BUTUAN CITY, Oct 2 (PIA) – The international symposium organized by the Association of Academies and Societies of Sciences in Asia (AASSA) and the National Academy of Science and Technology, Philippines (NAST PHL), supported by the InterAcademy Partnership (IAP) and the Department of Science and Technology (DOST) Philippines held in Tagaytay City, has called for collaboration among scientists, researchers, private and public sectors to produce tangible results from the different scientific researches through translational research.

Dr. Michael Barber, a member of the expert panel of the IAP, emphasized the importance of cognitive diversity, collaboration, and engagement of researchers with policy makers for the success of translational research. According to him, science in the academies can affect the achievement of Sustainable Development Goals (SDGs). He challenged the science community to think about how science advice can be translated to mechanisms, framework, and tools for the attainment of the SDGs.

AASSA President, Dr. Yoo Hang Kim, said that the disconnection between and among basic science researchers, implementers, and end users must be addressed through translational research. He encouraged the researchers to put prime consideration to the end users of the study. Relevance of research is important in integrating translational research to societal policies.

During the two-day activity, topics related to translational research were tackled, such as metrics for success, communications strategy, financing mechanism, agriculture and biological sciences, translational research through science and engineering education, translational research in health, social sciences, and policy.

Experts from different parts of Asia, including the Philippines, and Australia presented the results of their studies, including the challenges they faced in making their projects successful. They emphasized the importance of synergy and collaboration in the process. Different strategies were also presented on how to best communicate science.

Resolutions summarizing the recommendations of the AASSA-NAST PHL International Symposium were presented to DOST Secretary Fortunato T. De La Peña by the AASSA President Dr. Yoo Hang Kim and NAST Philippines Academician William G. Padolina during the closing ceremonies of the international symposium.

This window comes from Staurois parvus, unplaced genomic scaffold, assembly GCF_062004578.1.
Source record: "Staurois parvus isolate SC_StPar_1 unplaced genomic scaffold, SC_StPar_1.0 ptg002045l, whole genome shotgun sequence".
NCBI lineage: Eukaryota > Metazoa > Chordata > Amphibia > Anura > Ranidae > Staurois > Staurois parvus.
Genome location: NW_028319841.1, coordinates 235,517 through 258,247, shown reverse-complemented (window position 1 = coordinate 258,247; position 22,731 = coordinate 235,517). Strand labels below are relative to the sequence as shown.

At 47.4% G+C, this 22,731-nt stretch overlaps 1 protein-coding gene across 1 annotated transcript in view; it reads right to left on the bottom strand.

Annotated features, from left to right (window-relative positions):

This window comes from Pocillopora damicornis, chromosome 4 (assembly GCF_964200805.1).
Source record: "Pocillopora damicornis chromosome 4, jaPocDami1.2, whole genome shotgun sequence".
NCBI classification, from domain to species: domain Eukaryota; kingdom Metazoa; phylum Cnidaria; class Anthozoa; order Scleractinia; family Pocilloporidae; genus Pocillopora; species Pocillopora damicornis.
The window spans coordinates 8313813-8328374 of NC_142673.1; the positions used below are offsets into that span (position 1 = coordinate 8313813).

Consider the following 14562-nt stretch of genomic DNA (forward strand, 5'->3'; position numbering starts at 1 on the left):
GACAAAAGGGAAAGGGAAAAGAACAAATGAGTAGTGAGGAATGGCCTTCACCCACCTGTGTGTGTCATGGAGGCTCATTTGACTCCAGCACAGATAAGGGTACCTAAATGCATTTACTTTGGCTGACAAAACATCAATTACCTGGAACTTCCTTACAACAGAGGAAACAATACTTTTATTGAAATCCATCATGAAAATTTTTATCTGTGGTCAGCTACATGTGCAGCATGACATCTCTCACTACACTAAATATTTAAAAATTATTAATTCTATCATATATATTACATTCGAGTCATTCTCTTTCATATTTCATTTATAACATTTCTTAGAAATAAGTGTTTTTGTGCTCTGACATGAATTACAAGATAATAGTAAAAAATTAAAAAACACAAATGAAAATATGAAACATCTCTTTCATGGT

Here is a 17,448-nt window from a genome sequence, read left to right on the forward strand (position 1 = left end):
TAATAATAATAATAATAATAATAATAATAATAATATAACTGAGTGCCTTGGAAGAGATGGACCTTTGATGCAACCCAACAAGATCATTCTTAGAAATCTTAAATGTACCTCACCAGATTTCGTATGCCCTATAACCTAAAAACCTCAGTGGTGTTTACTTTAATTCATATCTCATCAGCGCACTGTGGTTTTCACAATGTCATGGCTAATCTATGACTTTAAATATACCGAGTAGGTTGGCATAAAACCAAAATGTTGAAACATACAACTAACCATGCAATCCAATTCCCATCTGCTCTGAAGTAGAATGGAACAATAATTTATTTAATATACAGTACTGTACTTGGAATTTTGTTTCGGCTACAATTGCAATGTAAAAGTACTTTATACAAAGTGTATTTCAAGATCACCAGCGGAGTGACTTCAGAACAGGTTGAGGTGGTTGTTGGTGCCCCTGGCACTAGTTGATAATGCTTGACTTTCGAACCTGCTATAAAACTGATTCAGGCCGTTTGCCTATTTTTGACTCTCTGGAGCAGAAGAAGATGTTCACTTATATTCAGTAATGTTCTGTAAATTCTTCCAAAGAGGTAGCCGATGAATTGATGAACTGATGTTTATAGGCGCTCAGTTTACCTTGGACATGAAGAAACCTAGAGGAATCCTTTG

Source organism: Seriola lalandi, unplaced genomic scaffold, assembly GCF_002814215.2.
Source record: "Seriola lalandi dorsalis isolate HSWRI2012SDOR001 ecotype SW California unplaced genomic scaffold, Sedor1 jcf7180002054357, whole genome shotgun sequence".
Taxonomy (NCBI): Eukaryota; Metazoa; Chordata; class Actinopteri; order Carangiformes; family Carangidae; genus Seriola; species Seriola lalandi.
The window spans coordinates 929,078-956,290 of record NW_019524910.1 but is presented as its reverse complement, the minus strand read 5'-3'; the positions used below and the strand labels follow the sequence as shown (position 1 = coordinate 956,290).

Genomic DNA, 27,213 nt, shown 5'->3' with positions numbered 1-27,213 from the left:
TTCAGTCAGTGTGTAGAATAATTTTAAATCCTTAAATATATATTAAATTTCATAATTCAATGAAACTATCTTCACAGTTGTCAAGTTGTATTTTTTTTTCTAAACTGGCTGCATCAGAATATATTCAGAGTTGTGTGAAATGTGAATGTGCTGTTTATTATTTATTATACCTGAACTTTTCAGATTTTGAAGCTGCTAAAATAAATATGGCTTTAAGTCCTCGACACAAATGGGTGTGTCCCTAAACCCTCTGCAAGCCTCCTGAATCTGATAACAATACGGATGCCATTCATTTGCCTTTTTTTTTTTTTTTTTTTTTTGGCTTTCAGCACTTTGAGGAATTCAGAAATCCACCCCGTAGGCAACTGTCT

In response, Secretary de la Peña elaborated that a scientist alone cannot do the full translation of research. The support of other stakeholders, in public and private sector, is very important. The communication of research results in an appropriate and timely manner will make its utilization possible.

AASSA-NAST PHL International Workshop recommended 6 action points for science academies and their networks that include (1) formulating and developing strategies on how member academies can share and learn from best practices in research translation; (2) promoting and supporting multi- and trans-disciplinary research to realize real and holistic impacts on the community; (3) advocating and supporting ethics and scientific robustness in the conduct of research; (4) communicating in an appropriate and timely manner to all key stakeholders the available knowledge or technologies from researches for their utilization; (5) training and mentoring young talents on research translation by providing innovative platforms for learning and development, including mobility among academies; and (6) promoting collaborative initiatives among academies to help in the attainment of the SDGs.

For higher educational institutions, it was recommended that the teaching of research translation in science and technology be imbedded in STEM degree programs, as a critical link to the supply chain of new concepts, devices and systems.

On the other hand, funding agencies should recognize and support technology transfer as a critical step in the process of research and development, either through adoption and commercialization by the private sector or deployment by mandated government agencies as part of national and local programs.

Lastly, all R&D Stakeholders are encouraged to collaborate in the formulation of the Research and Development Agenda, in order to focus resources on priority issues. The national government is urged to provide an enabling and conducive environment to realize the full cycle of research and development in relation to the sustainable development goals adopted by the United Nations.


The Academy expressed its hope that the results of the international symposium will be favorably considered by the concerned sectors of the society in the different AASSA-member countries. (PIA-Caraga)